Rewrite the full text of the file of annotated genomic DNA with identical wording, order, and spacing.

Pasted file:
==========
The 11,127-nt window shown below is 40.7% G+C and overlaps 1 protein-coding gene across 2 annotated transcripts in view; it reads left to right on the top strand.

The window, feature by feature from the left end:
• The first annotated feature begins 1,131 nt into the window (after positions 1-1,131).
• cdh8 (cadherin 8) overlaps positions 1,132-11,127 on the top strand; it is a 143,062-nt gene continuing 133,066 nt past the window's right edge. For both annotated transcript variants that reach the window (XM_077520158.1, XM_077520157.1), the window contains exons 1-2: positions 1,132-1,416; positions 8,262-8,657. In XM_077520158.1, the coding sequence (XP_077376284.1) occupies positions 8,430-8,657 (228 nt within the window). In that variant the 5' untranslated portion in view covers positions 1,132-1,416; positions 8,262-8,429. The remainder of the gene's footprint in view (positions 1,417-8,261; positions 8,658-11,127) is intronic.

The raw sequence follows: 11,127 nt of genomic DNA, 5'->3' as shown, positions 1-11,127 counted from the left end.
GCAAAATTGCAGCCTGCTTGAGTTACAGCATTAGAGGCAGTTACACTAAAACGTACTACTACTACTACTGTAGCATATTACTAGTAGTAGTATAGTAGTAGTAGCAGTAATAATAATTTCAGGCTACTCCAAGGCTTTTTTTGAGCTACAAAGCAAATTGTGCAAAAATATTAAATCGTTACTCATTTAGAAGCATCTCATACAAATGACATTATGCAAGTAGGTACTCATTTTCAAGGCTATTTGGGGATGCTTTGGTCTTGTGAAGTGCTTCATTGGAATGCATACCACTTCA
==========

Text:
The 11,127-nt window shown below is 40.7% G+C and overlaps 1 protein-coding gene across 2 annotated transcripts in view; it reads left to right on the top strand.

The window, feature by feature from the left end:
• The first annotated feature begins 1,131 nt into the window (after positions 1-1,131).
• cdh8 (cadherin 8) overlaps positions 1,132-11,127 on the top strand; it is a 143,062-nt gene continuing 133,066 nt past the window's right edge. For both annotated transcript variants that reach the window (XM_077520158.1, XM_077520157.1), the window contains exons 1-2: positions 1,132-1,416; positions 8,262-8,657. In XM_077520158.1, the coding sequence (XP_077376284.1) occupies positions 8,430-8,657 (228 nt within the window). In that variant the 5' untranslated portion in view covers positions 1,132-1,416; positions 8,262-8,429. The remainder of the gene's footprint in view (positions 1,417-8,261; positions 8,658-11,127) is intronic.

The raw sequence follows: 11,127 nt of genomic DNA, 5'->3' as shown, positions 1-11,127 counted from the left end.
GCAAAATTGCAGCCTGCTTGAGTTACAGCATTAGAGGCAGTTACACTAAAACGTACTACTACTACTACTGTAGCATATTACTAGTAGTAGTATAGTAGTAGTAGCAGTAATAATAATTTCAGGCTACTCCAAGGCTTTTTTTGAGCTACAAAGCAAATTGTGCAAAAATATTAAATCGTTACTCATTTAGAAGCATCTCATACAAATGACATTATGCAAGTAGGTACTCATTTTCAAGGCTATTTGGGGATGCTTTGGTCTTGTGAAGTGCTTCATTGGAATGCATACCACTTCA